Here's what I want: a pedal with exactly these specs that costs $50. I don't care what it weighs at all. Make it out of lead if you want. I just don't want to pay $170 for a consumable piece of kit that's going to be systematically destroyed over a season of riding.
  • 8 0
 So you can buy 4 sets while the Diety's are still going strong and end up paying more for a crappier pedal in the long run?

Fact is... it costs money to produce. So to hit $50 you wouldn't have removable pins... so they break or wear and they're gone for good. The internals would be downgraded and not rebuildable. So they fail the pedals are junk. The material would be crappier so slam a rock and they fail and they're garbage.

Industry wide parts are overpriced in my opinion... but you gotta pay to play. That's why I'm on an old ass bike. I can't afford to pay right now. LOL!
  • 5 0
 If you only want to spend $50 the best pedal I have found is the Deity Compound. I have them on my AM rig that I take to the bike park and shuttling and the pedals have been awesome. I have had major rock strikes with no damage done to the pedal. Best bang for you buck in my opinion.
  • 1 0
 @bikerider0985: Those things scare me. But I also weigh about 240 pounds. LOL!!!!
  • 1 0
 Last year near Chrismasts Art's Cyclery had a 20% discount on all their sh*t. The Chromag Scarabs and T-Macs were both $100 with that discount. So stop being a baby, instead be a little smart and if you want something like this pedals but can't convince yourself to pay that much, then just look around and wait.
Sounds like a lot of money for pedals, but they very well made and like somebody already that costs money to produce.
  • 2 0
 @passwordpinkbike: Especially when you're putting them on a $5-10k bike. It's like people that buy Ducati's and then buy discount leathers and cheap ass lids. It's like... dude...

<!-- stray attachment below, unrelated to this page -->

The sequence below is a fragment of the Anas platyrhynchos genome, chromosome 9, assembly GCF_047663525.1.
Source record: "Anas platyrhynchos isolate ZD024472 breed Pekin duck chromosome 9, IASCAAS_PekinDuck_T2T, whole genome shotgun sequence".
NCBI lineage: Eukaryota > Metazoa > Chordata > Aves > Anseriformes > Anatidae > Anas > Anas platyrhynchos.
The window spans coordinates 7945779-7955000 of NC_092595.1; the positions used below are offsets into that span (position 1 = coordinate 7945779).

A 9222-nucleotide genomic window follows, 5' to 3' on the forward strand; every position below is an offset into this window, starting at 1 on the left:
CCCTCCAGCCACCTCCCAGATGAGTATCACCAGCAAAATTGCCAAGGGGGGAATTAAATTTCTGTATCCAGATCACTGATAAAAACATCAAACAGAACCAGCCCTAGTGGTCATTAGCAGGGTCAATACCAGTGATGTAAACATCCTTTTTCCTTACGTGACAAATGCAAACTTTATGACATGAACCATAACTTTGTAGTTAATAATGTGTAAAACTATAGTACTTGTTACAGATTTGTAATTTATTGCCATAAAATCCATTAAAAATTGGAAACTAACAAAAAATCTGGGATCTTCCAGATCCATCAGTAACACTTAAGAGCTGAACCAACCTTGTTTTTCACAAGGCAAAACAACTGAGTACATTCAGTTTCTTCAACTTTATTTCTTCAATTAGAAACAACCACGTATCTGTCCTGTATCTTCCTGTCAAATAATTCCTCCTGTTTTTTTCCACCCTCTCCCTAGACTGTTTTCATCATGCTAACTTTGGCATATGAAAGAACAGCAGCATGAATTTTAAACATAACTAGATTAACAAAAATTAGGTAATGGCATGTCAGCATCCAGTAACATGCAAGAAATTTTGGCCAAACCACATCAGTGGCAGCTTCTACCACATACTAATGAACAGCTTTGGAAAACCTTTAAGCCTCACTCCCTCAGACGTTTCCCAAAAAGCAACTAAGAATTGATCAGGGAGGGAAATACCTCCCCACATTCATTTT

• 3 0
 I wonder if Tmac has ridden the Canfield Crampons? I went from a range of different concave pedals to the convex Crampons and felt none of the issues he mentions. I find them super grippy, as did a pinkbike review a few years ago. Plus, they just slide off rocks like no other. That being said, I'm not hucking off 40 foot cliffs; just riding trails with lots of clearance issues. Also, I would hardly call these pedals unique, whereas, the Canfields mos def are... and they're cheaper... and lighter...
  • 3 1
 I've had these pedals on my DH bike all season and they kick ass! The grip and feel is out of this world. They take everything I can throw at them- racing, freeride, local trails, whistler trips, and local bike park laps! Best flat pedal I have ever ridden! Hands down.
  • 5 3
 I have the Deity Bladerunner pedals & while not the T-Macs, they are simply the nicest pedals I've ever spent time on.
I had a hard time since I wanted to support the LBS & w/ WA sales tax it was dang near $200, but that saying about paying once for quality is true. Better pedals than I am a rider, for sure!
  • 7 3
 im still suspicious of grub screw pins. Thought most manufacturers left them in 2010 due to all the ruined screw threads. That said, these sound pretty good.
  • 2 0
 I've been running these since they were announced almost a year ago. I had tried a handful of other flat pedals but not stuck on anything that I really liked.

These are awesome. The grip is amazing, better than any flat pedal I've used, and they really engage with your foot. They are super durable, I've bashed them on rocks more times than I can count and I've not lost a single pin. They spin smooth, look awesome, and feel great. I can't recommend them enough. Yes, they are expensive, but they are also one of your main contact points on the bike, making it worth the $$. I've used a number of other flat pedals, all of which were awesome in some way, but none that compare to the grip these provide.